Elizabeth Morrison, an artist from Columbus, Ohio, and daughter of H.W. Stodghill, Jr. and Adele H. Stodghill Professor of Classics Jim Morrison, recently visited her father’s Medieval Latin course to give a lecture and workshop on illuminated manuscripts and Medieval marginalia. Students had the opportunity to create their own decorated capital letters.
Morrison’s course, split with both intermediate and advanced Latin students, covered a broad survey from Jerome’s Latin translation of the Bible and St. Augustine’s Confessions from ca. 400 CE up to Erasmus’ “In Praise of Folly” from ca. 1510 CE. Students also read plays, biographies, histories and several songs. In addition, they examined art work and listened to musical versions that ranged from Medieval chant to Mozart’s Requiem and Carl Orff’s Carmina Burana.
“This course ranged very broadly from religion and philosophy and history to love songs, art work and drinking songs,” Morrison said. “To get a sense of the 1,000 year time span, we looked at various facets of daily life including art and music. So this was a more experiential mode of interacting and creating with material objects, such as manuscripts.”
When Morrison’s daughter spoke to the class, she discussed manuscript decoration including “historiated capitals”—first letters in a sentence—and marginalia—some of which consists of geometric patterns but also small figures of humans and animals. Her workshop included allowing each student to decorate their own capital letters using pen and ink and colored pencils and stencils.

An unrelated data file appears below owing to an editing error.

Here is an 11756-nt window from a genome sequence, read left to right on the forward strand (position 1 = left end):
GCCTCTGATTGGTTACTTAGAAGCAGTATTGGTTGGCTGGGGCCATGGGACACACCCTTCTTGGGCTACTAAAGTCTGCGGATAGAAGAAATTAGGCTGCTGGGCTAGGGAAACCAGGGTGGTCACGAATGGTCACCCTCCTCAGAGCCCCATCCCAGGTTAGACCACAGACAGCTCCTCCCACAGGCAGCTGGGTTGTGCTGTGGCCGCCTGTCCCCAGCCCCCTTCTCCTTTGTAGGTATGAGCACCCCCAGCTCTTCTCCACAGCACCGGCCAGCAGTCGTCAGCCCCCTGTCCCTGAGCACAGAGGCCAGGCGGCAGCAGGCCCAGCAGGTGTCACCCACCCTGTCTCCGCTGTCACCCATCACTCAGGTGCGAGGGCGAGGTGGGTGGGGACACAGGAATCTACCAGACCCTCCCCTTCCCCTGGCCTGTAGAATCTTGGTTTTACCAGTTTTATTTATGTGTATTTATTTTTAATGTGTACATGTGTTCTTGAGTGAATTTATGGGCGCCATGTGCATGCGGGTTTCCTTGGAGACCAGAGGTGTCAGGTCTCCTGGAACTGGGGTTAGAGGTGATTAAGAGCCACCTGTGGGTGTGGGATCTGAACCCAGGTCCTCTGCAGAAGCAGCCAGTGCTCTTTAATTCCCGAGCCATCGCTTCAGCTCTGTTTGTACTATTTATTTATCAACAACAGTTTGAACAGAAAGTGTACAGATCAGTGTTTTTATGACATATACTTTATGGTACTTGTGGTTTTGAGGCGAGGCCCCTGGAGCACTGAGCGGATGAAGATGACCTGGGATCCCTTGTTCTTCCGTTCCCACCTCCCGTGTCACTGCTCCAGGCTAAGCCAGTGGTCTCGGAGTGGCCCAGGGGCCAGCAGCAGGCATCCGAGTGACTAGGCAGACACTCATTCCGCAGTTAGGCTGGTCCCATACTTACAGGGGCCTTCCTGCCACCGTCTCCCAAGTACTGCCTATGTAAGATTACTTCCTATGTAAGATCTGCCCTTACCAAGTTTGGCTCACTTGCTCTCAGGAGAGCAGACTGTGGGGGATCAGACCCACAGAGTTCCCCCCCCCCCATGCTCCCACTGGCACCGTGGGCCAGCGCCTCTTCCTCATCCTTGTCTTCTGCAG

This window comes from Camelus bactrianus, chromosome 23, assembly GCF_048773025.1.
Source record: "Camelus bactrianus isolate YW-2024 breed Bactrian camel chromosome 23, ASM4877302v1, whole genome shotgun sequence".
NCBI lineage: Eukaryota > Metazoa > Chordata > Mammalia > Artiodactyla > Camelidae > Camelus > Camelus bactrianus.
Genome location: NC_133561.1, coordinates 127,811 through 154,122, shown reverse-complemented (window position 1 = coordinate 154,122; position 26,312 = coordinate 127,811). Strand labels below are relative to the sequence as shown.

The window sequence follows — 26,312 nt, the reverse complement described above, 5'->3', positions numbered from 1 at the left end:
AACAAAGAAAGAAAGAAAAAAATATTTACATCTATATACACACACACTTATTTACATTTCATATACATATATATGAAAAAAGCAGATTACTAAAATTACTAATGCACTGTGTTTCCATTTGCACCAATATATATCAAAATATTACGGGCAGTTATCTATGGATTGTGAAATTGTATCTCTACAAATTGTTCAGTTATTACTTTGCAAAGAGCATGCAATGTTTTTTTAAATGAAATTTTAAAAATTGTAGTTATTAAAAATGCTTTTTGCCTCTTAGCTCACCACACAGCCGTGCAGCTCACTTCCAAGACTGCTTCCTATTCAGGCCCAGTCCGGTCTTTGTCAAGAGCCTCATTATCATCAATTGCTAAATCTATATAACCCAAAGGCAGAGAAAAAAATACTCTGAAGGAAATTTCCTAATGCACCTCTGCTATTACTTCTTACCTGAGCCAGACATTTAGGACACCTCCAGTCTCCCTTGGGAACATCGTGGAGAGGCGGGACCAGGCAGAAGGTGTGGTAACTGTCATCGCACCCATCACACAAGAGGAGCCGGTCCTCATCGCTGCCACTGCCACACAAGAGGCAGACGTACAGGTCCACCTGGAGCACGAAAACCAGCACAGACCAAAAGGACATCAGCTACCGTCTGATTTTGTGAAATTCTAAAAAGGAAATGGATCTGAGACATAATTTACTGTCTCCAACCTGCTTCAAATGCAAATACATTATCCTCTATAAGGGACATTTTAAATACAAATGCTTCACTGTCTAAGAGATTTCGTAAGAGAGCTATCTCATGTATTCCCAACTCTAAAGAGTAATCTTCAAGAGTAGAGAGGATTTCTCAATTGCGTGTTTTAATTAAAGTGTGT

“Elizabeth is a working artist, not a medieval scholar,” he added. “But she has worked on and studied marginalia in particular over the past five years. It was useful for the students to see how people today are still working within a much older tradition and adapting it to modern culture.”
According to Morrison, the students in his class seemed to enjoy the hands-on experience and to learn about how manuscripts were made and created as texts but also as works of art.
“The most striking part of the presentation was seeing just how intricate and meaningful these ‘doodles’ were to the overall piece of work,” said Lindsay Everett ’20. “This impressive detail was maintained in Ms. Morrison’s own renditions of such illuminations. In an age which encourages simplistic/efficient creation through technology, Ms. Morrison did not take the easy way out. She crafted her art by hand and shared her life-size creations with us. The gold was mesmerizing, with each stroke revealing the time and patience and dedication that was required to produce such a beautiful piece of art.
“It is easy for us to look at an ancient, or modern, work and appreciate it superficially,” Everett continued. “However, Ms. Morrison showed me that one must dissect a work of art and read beyond the letters or the paint to unearth the creator’s purpose in sharing the fruits of his labor.”
by Kerry Steinhofer
December 17, 2019